You May Already Own Books Worth $200 to $5,000

There might be a book on your bookshelf that’s worth hundreds or even thousands of dollars. Valuable books can turn up at yard sales and book sales, too, where you can buy them for next to nothing.

Even though the most valuable books of the 20th century predate the 1960s, there are a fair number of books published since 1960 that have significant value. Many of these valuable modern books are from early in the careers of authors who only later became widely read.

What to look for: Only first printings of modern books tend to be collectible and therefore valuable (see box on page 12 for more about first printings). Modern books generally must be in pristine condition—that is, virtually like new—to have significant value.

Here, 20 first printings that have become collectibles…

Editor’s Note: Collectible book values fluctuate, so it’s worth checking recent sale prices on before selling. But don’t be fooled into thinking that the highest price asked for a book such as yours on this site is the value of your book. Some sellers ask much more than their books are worth, and even small differences in book condition can have a tremendous impact on value. More telling is the lowest price asked for the book in comparable condition.

  • A Confederacy of Dunces by John Kennedy Toole (1980). Toole’s ­posthumously published novel won the Pulitzer Prize but was initially printed by a university press in a very small first printing—reportedly just 2,500 copies. Value: $3,000 to $4,000. Helpful: A true first-printing dust jacket should have no reviews on the back, only a blurb from Walker Percy.
  • Americana by Don DeLillo (1971). DeLillo’s first novel received favorable reviews but didn’t sell especially well, so first printings are relatively rare. Value: $300 to $500.
  • City of Glass by Paul Auster (1985). Auster was known mainly as a poet and essayist until he wrote this Edgar Award–winning detective novel. Value: Around $500.
  • Fear and Loathing in Las Vegas by Hunter S. Thompson (1971). Thompson’s third and most famous book has become a counterculture classic. Value: $500 to $750.
  • Heart Songs and Other Stories by Annie Proulx (1988). Proulx’s first book of fiction wasn’t as popular as her later best seller The Shipping News (1993), but Heart Songs’ rarity makes it valuable. Value: Around $300.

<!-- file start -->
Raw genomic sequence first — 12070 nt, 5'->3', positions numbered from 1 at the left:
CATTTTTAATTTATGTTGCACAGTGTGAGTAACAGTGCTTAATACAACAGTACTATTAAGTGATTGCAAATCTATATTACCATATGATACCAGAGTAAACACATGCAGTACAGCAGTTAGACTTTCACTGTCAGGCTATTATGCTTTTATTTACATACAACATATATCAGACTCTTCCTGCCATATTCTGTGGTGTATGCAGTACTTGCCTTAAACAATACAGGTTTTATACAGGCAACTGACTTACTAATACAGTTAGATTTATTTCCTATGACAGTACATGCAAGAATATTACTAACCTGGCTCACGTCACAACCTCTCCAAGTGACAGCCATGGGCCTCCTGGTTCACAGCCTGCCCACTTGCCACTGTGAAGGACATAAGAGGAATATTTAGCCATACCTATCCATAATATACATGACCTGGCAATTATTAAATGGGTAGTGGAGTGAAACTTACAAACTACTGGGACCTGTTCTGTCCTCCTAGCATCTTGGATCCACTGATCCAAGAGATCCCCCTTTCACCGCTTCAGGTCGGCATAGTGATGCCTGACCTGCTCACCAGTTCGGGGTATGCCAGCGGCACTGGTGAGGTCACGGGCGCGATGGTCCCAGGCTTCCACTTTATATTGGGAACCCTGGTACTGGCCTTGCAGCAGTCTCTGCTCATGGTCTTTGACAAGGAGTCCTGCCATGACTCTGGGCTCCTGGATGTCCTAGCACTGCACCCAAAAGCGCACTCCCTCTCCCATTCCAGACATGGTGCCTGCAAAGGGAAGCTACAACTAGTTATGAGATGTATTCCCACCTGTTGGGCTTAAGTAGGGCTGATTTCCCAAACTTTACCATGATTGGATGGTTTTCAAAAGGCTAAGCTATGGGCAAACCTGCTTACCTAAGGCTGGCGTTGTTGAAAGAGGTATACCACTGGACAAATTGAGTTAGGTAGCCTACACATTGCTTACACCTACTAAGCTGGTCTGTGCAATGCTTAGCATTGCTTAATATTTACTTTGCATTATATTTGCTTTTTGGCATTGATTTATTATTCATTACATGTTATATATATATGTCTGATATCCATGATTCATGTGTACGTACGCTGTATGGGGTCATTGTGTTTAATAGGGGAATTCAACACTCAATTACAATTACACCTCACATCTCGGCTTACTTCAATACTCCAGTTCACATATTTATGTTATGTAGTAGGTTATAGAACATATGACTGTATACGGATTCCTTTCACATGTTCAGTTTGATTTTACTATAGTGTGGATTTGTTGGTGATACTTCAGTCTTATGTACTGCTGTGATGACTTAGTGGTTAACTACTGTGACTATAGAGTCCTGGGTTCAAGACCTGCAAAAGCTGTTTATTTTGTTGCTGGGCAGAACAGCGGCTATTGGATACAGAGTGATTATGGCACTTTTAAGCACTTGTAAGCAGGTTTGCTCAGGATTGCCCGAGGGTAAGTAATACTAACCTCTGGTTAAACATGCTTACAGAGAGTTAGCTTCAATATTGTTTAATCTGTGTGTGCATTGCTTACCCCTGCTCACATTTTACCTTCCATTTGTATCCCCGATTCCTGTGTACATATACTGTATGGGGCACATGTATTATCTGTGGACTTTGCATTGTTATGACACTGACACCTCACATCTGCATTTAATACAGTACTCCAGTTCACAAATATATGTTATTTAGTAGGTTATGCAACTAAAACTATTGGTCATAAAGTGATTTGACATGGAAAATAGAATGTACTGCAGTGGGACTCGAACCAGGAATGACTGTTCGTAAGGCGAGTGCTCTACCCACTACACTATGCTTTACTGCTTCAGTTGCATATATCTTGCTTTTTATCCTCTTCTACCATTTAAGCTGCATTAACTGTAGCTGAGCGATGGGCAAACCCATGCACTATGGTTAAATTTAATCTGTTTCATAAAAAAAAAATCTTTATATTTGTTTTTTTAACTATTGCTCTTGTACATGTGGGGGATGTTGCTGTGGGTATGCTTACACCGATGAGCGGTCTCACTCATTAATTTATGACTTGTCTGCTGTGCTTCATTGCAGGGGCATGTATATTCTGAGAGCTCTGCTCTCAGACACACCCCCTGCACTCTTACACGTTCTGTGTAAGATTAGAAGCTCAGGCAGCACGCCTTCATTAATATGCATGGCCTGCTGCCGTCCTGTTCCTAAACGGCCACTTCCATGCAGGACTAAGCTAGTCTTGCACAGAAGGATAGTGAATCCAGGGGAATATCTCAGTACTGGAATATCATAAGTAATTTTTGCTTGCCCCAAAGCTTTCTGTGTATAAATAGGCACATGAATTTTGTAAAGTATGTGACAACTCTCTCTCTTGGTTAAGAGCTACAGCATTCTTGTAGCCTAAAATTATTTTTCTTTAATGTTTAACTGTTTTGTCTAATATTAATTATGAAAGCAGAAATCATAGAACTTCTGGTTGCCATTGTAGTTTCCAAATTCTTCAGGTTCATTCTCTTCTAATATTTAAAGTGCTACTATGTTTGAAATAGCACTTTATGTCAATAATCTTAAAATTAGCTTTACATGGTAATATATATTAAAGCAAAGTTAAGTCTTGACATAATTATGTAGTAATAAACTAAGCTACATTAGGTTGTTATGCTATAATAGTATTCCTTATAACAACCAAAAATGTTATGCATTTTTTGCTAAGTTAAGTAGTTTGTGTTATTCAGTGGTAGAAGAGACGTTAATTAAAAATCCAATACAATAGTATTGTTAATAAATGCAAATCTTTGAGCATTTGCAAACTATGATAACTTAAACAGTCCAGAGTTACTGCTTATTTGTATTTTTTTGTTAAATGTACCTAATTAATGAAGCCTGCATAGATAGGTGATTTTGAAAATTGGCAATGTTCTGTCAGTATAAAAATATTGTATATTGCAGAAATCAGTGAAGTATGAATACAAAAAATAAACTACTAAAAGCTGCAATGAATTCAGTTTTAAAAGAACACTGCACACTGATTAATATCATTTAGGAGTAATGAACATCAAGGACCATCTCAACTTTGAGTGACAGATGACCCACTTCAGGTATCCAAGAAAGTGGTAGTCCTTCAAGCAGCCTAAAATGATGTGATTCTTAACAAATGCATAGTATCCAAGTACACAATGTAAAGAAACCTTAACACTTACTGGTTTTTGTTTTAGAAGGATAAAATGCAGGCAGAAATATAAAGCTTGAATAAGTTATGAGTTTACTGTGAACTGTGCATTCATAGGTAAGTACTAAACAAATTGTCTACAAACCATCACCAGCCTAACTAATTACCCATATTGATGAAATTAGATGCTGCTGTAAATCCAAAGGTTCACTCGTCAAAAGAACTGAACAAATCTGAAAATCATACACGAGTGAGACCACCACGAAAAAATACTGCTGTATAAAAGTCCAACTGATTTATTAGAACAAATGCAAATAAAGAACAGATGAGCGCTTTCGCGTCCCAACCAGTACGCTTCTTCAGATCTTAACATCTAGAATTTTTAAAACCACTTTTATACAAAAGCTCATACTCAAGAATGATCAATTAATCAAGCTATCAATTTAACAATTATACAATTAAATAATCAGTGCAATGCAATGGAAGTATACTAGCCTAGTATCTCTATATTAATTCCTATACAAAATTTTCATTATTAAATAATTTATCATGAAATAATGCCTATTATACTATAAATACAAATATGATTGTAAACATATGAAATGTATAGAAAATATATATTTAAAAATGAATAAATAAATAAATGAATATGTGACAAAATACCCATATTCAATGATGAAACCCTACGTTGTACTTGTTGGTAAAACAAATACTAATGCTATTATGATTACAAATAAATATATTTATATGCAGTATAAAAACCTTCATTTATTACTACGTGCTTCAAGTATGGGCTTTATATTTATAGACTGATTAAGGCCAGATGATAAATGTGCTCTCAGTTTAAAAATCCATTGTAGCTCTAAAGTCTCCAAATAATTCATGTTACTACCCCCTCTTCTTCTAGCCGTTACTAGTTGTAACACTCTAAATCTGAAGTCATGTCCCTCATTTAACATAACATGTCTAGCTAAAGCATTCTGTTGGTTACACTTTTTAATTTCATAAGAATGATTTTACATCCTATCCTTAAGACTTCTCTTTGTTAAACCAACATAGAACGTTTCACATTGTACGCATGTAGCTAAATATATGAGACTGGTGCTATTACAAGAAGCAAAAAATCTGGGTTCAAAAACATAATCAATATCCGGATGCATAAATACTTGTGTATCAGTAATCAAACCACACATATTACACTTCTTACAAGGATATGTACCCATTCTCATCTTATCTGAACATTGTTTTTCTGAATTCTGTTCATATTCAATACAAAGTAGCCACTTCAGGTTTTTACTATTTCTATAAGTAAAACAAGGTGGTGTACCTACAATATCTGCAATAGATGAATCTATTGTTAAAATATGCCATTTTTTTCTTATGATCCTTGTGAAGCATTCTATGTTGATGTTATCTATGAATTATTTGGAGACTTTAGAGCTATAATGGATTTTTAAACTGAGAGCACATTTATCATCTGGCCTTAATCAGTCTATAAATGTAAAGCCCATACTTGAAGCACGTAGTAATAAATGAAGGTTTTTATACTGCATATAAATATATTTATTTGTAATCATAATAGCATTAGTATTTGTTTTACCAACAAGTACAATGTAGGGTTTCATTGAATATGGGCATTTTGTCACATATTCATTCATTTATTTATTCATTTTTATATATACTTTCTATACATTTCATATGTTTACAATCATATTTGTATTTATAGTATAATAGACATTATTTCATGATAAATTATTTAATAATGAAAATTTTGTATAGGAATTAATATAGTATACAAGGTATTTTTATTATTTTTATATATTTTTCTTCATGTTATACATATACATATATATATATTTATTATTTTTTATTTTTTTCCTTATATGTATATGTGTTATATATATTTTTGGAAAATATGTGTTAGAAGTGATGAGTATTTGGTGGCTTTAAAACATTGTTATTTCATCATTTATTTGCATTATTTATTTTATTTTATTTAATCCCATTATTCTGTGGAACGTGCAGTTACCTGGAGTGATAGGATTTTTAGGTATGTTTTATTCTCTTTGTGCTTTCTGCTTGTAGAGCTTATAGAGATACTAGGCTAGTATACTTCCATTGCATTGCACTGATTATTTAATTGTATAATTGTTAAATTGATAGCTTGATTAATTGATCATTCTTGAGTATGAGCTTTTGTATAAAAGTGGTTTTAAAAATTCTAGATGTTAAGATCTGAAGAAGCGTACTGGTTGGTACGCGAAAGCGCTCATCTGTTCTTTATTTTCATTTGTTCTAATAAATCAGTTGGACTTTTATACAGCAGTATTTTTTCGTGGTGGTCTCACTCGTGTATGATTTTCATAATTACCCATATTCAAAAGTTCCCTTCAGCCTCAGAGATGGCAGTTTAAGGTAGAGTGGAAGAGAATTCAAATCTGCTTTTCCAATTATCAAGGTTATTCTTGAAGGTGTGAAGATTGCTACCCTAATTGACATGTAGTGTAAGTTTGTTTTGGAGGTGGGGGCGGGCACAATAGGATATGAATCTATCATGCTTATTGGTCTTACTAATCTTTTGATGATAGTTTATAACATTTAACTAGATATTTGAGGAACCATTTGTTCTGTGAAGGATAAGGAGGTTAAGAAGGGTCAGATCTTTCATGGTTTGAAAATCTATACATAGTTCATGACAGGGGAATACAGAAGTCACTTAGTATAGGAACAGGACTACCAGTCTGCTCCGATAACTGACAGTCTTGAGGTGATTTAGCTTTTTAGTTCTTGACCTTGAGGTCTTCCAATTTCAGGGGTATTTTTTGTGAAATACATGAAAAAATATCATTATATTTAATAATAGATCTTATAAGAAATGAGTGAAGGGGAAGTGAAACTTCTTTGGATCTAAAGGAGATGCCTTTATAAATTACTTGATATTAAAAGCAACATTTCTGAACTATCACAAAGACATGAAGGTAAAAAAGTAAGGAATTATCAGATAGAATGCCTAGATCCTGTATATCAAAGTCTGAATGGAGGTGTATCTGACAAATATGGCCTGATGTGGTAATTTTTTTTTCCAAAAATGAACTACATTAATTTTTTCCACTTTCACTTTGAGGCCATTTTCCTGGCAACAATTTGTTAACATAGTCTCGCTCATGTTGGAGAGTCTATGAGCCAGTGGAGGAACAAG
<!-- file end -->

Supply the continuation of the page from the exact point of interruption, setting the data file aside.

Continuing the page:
• Housekeeping byMarilynne Robinson (1980). Robinson’s first novel came out of nowhere to earn a Pulitzer Prize nomination. Value: $500 to $750.
  • If I Die in a Combat Zone, Box Me Up and Ship Me Home by Tim O’Brien (1973). First printings of O’Brien’s acclaimed Vietnam war memoir are quite rare. Value: Around $2,000. Also: O’Brien’s Going ­After Cacciato (1978) can bring $350 to $500.


  • Lonesome Dove by Larry ­McMurtry (1985). Lonesome Dove wasn’t McMurtry’s first novel—far from it—but it was a book people read, not one that just sat on bookshelves. It also is a long book-more than 800 pages-and the spines of fat books tend to age poorly, so few pristine first printings remain. Value: Around $350. Also: McMurtry’s first two novels, Horseman, Pass By (1961) and Leaving Cheyenne (1963), can sell for low four figures. The Last Picture Show (1966) can bring $300.
  • Midnight’s Children by Salman Rushdie (1981). Rushdie is a British author, but the first American printing of Midnight’s Children, his breakthrough second novel, was the true first printing. It preceded the UK edition by a few weeks. Value: Around $750.
  • One Hundred Years of Solitude by Gabriel García Márquez (1970). A first American printing of this hugely important novel is quite valuable—and quite tricky to identify. Value: Around $2,000.

Helpful: To confirm that you truly have a first American printing, check the copyright page for the phrase “First Edition.” If you find this, flip to the ­final blank page of the book-if there’s a number line (see box for more about number lines), it is not a first printing. (This is a rare case where the number line is published at the back of the book, not on the copyright page.) Finally, check the very end of the first paragraph of the front flap on the dust jacket. On a true “first state” dust jacket, this paragraph will end with an exclamation point, not a period.

  • The Bluest Eye by Toni Morrison (1970). First printings of Morrison’s debut novel are extremely rare and valuable. Value: Around $5,000. Also: First printings of Morrison’s second novel, Sula (1973), are nearly as rare and worth as much as $1,000.